For instance, this winter I’ve got a few things on my “OMG so excited to do these!” list, like go ice skating and take a glass-blowing class. I don’t have exact dates for them just yet, and so until I sign up for said glass-blowing class there’s no need for it to show up on my daily task list.

Other Specialty Lists I Currently Have: TBR list, a checklist of video games I keep meaning to finish

Business & Blogging

Organize it All with Folders

Of course, just scheduling posts on my editorial calendar doesn’t mean that I’ll remember to do what’s necessary to publish them. I use Wunderlist to turn My Life as a Teacup-related plans into actionable tasks.

I created a separate folder called ‘My Life as a Teacup’ in which to organize my blog items. Within that folder, there is one list for the blog itself and another for Youtube.

The ‘Youtube’ list is a way for me to set recording reminders; I’ll start by listing all of the videos I plan to record, add them as subtasks with their own checklist, and then change the due date as I record each one. This way, the overarching task of ‘record Booktube video’ shows up on my daily dashboard when I have a video to record, and I can cross off the videos as I film each one.

The ‘Blog’ list houses long-term blog tasks which I can further break down into subtasks, set up recurring instances of (like “write newsletter”), and schedule as I decide to take on the bigger projects.

There’s no one correct way to use Wunderlist, but it’s a powerful task management tool when you can incorporate it into your productivity system. For me, that means combining its to-do list power with my Evernote Notebook of Everything, a combo that works wonders for me.

Share your Wunderlist tips + tricks in the comments or on Twitter and lets maximize our productivity together!

A Step-By-Step Guide to Transforming Your Day from Chaotic to Productive

Make Your Day More Productive | My Life as a Teacup
Last Wednesday I sat in front of my computer from 9am-2pm with absolutely nothing to show for it*. Despite waking up early, drinking 4 a few cups of coffee, and making a list of things I wanted to accomplish that day, I felt unproductive. Negatively productive, in fact (if there is such a thing.) I felt like I was drowning in a goopy quagmire of coffee-scented chaos.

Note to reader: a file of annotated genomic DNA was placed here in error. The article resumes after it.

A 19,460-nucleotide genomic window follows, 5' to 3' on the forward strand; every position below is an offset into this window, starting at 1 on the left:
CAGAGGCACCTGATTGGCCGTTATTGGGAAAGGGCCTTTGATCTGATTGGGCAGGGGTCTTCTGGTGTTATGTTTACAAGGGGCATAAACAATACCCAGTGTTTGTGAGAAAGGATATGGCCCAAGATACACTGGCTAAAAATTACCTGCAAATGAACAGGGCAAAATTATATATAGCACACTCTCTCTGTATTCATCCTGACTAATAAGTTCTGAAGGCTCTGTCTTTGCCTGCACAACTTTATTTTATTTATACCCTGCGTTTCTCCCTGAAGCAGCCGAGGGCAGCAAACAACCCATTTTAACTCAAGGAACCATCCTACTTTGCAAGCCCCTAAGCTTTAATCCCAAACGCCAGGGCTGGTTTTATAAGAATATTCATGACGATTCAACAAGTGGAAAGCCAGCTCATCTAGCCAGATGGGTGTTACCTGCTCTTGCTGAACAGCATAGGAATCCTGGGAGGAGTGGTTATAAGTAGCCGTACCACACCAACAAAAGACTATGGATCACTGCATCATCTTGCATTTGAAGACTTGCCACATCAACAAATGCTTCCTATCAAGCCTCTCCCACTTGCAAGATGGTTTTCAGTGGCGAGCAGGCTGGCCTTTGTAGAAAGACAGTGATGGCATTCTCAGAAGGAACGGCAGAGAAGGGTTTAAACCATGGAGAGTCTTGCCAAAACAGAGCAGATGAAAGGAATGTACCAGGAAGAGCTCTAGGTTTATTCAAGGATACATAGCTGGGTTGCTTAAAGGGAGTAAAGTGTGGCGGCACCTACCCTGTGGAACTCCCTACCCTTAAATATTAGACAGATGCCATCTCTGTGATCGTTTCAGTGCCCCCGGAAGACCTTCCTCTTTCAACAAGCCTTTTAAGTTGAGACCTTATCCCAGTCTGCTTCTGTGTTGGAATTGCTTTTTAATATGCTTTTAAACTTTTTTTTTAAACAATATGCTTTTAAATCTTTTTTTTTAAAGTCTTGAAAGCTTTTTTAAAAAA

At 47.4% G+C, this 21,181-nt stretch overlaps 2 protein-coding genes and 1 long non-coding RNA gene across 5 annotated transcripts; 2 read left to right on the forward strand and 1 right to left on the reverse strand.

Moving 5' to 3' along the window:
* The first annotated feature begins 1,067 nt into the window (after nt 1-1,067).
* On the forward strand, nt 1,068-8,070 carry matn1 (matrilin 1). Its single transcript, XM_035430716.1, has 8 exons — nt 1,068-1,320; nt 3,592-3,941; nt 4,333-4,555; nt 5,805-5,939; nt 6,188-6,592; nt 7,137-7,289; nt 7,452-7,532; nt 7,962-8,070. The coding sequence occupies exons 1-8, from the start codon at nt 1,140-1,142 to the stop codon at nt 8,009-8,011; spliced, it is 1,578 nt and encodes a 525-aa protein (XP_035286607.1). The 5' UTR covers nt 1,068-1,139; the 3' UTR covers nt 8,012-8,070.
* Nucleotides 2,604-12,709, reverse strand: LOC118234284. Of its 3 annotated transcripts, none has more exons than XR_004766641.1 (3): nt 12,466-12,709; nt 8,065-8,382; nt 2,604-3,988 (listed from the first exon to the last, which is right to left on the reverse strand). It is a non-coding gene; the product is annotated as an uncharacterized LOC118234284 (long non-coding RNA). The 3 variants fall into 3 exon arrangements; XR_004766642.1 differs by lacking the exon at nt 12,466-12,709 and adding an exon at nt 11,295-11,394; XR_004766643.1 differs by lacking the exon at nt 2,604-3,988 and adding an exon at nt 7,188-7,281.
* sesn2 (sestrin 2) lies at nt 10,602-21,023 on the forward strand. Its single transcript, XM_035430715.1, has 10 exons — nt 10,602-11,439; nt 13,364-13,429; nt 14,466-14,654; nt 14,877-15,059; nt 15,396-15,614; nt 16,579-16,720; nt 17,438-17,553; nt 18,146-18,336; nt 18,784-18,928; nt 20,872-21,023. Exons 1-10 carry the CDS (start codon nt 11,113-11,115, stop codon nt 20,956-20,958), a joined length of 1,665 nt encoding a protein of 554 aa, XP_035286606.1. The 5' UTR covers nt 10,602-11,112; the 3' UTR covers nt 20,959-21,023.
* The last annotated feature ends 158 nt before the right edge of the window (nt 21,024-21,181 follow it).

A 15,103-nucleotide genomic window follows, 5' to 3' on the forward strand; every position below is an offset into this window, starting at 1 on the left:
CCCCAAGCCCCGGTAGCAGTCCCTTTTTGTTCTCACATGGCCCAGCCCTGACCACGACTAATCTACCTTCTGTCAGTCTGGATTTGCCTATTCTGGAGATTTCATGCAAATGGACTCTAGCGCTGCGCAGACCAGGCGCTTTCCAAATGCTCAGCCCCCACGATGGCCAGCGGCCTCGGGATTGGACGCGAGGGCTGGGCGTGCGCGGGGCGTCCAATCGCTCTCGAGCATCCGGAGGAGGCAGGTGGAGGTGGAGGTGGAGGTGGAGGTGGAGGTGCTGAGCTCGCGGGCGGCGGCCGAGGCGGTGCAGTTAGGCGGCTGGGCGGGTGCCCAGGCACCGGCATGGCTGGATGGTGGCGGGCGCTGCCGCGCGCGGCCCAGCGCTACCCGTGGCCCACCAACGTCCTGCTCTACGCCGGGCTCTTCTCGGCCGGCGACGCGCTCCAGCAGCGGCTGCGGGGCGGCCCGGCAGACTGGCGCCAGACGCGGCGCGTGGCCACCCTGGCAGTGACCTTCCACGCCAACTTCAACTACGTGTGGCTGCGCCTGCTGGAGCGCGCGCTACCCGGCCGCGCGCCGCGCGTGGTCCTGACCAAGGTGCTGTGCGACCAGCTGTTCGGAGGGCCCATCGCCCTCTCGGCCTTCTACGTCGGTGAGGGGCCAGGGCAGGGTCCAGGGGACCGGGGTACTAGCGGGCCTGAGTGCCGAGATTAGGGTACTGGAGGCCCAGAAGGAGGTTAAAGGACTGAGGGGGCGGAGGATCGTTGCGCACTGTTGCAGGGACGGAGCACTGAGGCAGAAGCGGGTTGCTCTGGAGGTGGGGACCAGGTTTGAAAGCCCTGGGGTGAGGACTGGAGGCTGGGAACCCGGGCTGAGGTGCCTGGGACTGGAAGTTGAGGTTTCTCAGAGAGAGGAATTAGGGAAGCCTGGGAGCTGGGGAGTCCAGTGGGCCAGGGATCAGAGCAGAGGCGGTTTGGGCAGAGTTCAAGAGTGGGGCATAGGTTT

As much as I wanted to start ticking off the things on my list, as focused as I thought I was, I wasn’t putting my energy to work for me. It wasn’t that I wasn’t doing anything; I was doing lots of things! But being “unproductive” doesn’t mean doing nothing.

Even the most productive intentions can get sidetracked by too many tasks & unfocused energy. (Tweet this!)

It’s wonderful to have lots of goals you want to accomplish. What’s not wonderful — and probably just as detrimental as doing nothing at all — is trying to take on too much at one time. How many times have you sat down with a project at your fingertips only to be overwhelmed with just where to start? What began as something you were excited about quickly turns to a cacophony of unbearable tasks.

Getting back on track to productivity isn’t impossible, though!

Luckily for me, I noticed how flawed my day’s work system was early enough to call myself on my b.s. and change it (and you can too!)

Let me show you, step-by-step, how I made a few little changes to make my day more efficient and productive, and how you can do the same.

Can you find all the unproductive things in the picture below that are making me scream internally?

Before - Messy Workspace


Before - What NOT to Do
Did you find them all? Good!

As you can see, these are all habits that are pretty inconspicuous and even okay on their own time. But when you’re trying to accomplish your goals, having Lumberjanes as entertainment (as wonderful as it is!) won’t help much. So how do you make it better?


Anatomy of a Productive Workspace
Step 1. Find a dedicated workspace – Believe it or not, I did have one thing going for me in that first hot mess above: I made a workspace. Personally, I don’t work well in a place where I am comfortable and that’s full of familiar distractions, so I always make it a point to go to Starbucks or the kitchen counter to signal to my brain that it’s Work Time.

Do This: Get off of the couch or out of bed and move to your office or a clean, clear table where you can sit up straight. Organize the things you’re working on in front of you, but don’t let them clutter your workspace.